What a noble gift to man are the forests! What a debt of gratitude and admiration we owe to their beauty and their utility! How pleasantly the shadows of the wood fall upon our heads when we turn from the glitter and turmoil of the world of man!
You who are so wise must know that different nations have different conceptions of things. You will not therefore take it amiss if our ideas of the white man’s kind of education happens not to be the same as yours. We have had some experience with it. Several of our young people were brought up in your colleges. They were instructed in all your sciences; but, when they came back to us, they were bad runners, ignorant of every means of living in the woods, unable to bear either cold or hunger. They didn’t know how to build a cabin, take a deer, or kill an enemy. They spoke our language imperfectly. They were therefore unfit to be hunters, warriors, or counselors; they were good for nothing. We are, however, not less obliged for your kind offer, though we decline accepting it. To show our gratefulness, if the gentlemen of Virginia shall send us a dozen of their sons, we will take great care with their education, instruct them in all we know, and make men of them.
The great duty of God’s children is to love one another. This duty on earth takes the name and form of the law of humanity. We are to recognize all men as brethren, no matter where born, or under what sky, or institution or religion they may live. Every man belongs to the race, and owes a duty to mankind... Men cannot, by combining themselves into narrower or larger societies, sever the sacred, blessed bond which joins them to their kind... The law of humanity must reign; over the assertion of all human rights.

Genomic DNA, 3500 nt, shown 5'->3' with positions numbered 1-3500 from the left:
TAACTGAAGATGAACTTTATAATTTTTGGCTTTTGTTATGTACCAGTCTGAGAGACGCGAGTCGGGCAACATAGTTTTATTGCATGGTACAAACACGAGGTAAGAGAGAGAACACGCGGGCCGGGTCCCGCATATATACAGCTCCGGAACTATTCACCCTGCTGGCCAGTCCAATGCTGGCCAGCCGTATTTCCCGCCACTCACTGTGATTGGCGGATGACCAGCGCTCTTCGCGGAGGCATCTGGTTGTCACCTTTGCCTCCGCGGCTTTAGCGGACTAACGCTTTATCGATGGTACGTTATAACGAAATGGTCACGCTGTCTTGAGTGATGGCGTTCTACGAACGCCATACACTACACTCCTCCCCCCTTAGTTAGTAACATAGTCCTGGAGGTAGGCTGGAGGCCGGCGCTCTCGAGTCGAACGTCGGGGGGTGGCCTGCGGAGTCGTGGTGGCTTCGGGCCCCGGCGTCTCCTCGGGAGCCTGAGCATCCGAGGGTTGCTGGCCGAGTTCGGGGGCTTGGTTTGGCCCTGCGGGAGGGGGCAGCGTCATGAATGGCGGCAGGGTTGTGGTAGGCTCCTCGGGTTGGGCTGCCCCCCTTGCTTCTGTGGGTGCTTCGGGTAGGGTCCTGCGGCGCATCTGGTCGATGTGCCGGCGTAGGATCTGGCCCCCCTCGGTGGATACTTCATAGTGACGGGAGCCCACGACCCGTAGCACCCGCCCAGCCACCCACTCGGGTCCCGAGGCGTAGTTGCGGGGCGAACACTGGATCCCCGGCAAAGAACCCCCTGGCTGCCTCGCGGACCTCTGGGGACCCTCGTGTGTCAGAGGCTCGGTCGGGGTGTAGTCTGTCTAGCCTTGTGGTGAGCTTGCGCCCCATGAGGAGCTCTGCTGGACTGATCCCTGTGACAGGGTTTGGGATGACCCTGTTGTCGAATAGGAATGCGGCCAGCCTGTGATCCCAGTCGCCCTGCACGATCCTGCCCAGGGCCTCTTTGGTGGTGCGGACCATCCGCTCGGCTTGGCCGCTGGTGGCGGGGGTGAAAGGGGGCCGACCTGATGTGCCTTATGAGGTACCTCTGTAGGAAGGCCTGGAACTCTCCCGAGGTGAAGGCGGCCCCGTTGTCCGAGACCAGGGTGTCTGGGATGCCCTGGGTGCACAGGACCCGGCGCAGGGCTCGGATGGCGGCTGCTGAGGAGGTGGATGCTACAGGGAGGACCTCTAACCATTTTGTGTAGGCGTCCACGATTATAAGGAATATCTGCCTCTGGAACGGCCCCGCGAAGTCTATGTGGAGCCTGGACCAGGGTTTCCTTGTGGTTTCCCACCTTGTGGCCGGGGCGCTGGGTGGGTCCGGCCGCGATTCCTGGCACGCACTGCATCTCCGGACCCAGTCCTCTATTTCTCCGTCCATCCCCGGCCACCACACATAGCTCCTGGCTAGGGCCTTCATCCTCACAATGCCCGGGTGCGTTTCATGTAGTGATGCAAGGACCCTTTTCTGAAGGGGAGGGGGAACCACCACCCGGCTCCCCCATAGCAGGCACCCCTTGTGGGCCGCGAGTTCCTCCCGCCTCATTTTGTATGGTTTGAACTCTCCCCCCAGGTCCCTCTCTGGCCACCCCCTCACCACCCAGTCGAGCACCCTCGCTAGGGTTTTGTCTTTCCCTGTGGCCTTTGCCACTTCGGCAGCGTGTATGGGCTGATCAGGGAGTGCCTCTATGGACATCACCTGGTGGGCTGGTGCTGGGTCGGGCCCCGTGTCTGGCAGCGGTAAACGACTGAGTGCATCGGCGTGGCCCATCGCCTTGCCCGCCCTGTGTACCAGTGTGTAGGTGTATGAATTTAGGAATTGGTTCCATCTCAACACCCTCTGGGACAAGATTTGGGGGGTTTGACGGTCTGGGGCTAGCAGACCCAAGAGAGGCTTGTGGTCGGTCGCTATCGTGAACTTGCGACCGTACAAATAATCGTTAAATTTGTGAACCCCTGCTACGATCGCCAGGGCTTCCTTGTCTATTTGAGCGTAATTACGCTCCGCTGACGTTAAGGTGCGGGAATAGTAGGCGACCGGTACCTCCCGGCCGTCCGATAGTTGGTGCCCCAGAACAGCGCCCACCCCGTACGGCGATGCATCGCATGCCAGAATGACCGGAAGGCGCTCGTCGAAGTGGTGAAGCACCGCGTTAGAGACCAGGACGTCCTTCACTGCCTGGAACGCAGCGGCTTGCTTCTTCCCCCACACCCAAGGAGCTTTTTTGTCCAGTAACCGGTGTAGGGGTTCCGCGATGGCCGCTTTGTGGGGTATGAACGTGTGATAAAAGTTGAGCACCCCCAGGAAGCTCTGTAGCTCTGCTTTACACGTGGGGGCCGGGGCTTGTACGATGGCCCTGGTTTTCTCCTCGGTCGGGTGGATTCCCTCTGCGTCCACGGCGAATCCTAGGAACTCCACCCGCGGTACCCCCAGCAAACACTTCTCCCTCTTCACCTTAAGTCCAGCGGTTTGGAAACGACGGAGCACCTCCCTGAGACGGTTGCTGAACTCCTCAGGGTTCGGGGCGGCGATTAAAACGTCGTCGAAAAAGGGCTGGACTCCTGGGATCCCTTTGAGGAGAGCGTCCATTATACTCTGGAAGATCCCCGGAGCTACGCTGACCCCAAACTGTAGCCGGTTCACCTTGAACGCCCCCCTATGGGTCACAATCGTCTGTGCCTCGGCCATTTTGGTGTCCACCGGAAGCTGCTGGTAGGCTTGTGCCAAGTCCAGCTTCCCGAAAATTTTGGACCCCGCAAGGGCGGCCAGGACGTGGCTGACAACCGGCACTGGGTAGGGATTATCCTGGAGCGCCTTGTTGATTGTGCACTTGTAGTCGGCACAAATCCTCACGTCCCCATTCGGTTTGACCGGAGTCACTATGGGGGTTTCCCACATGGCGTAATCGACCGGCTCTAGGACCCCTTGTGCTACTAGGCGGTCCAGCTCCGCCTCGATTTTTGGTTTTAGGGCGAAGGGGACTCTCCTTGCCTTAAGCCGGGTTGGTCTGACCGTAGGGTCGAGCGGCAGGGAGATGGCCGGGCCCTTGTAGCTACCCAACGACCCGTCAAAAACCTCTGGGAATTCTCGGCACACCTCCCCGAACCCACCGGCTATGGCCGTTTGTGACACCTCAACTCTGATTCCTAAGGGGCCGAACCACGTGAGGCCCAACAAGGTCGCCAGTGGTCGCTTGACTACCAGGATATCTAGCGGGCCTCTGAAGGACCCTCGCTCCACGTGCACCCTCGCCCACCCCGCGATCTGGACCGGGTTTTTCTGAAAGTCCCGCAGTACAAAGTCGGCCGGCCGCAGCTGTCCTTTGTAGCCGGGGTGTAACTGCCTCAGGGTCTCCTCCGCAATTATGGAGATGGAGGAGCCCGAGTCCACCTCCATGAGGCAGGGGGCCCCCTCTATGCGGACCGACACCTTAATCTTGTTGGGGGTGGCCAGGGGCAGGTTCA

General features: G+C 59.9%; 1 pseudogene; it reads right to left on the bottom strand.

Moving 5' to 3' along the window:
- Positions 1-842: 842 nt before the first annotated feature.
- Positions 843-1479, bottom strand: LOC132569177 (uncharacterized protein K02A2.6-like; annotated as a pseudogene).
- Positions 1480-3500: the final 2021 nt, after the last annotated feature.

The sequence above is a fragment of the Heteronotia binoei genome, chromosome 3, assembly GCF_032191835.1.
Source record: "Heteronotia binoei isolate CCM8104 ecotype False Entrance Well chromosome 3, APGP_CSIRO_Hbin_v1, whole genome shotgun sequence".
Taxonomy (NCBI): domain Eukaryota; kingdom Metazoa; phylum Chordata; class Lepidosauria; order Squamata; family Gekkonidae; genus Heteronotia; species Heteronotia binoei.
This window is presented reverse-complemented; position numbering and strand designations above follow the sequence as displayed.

Consider and act with reference to the true ends of existence. This world is but the vestibule of an immortal life. Every action of our lives touches on some chord that will vibrate in eternity.
The nobles charities, the best fruits of learning, the richest discoveries, the best institutions of law and justice, every greatest thing the world has seen, represents, more or less directly, the fruitfulness and creativeness of religion.
Nothing in the world can take the place of persistence. Talent will not; nothing is more common than unsuccessful men with talent. Genius will not; unrewarded genius is almost a proverb. Education alone will not; the world is full of educated derelicts. Persistence and determination alone are omnipotent.
The very nearest approach to domestic happiness on earth is in the cultivation on both sides of absolute unselfishness. Never both be angry at once. Never talk at one another, either alone or in company. Never speak loud to one another unless the house is on fire. Let each; one strive to yield oftenest to the wishes of the other. Let self-denial be the daily aim and practice of each. Never find fault unless it is perfectly certain that a fault has been committed, and always speak lovingly. Never taunt with a past mistake. Neglect the whole world besides rather than one another. Never allow a request to be repeated. Never make a remark at the expense of each other, it is a meanness. Never part for a day without loving words to think of during absence. Never meet without a loving welcome. Never let the sun go down upon any anger or grievance. Never let any fault you have committed go by until you have frankly confessed it and asked forgiveness. Never forget the happy hours of early love. Never sigh over what might have been, but make the best of what is. Never forget that marriage is ordained of God, and that His blessing alone can make it what it should ever be. Never be contented till you know you are both walking in the narrow way. Never let your hopes stop short of the eternal home.
Absence | Absolute | Anger | Character | Cultivation | Day | Earth | Eternal | Fault | Forgiveness | God | Happy | Love | Marriage | Meanness | Mistake | Neglect | Past | Practice | Self | Self-denial | Wishes | Words | World | Fault | Happiness | Think |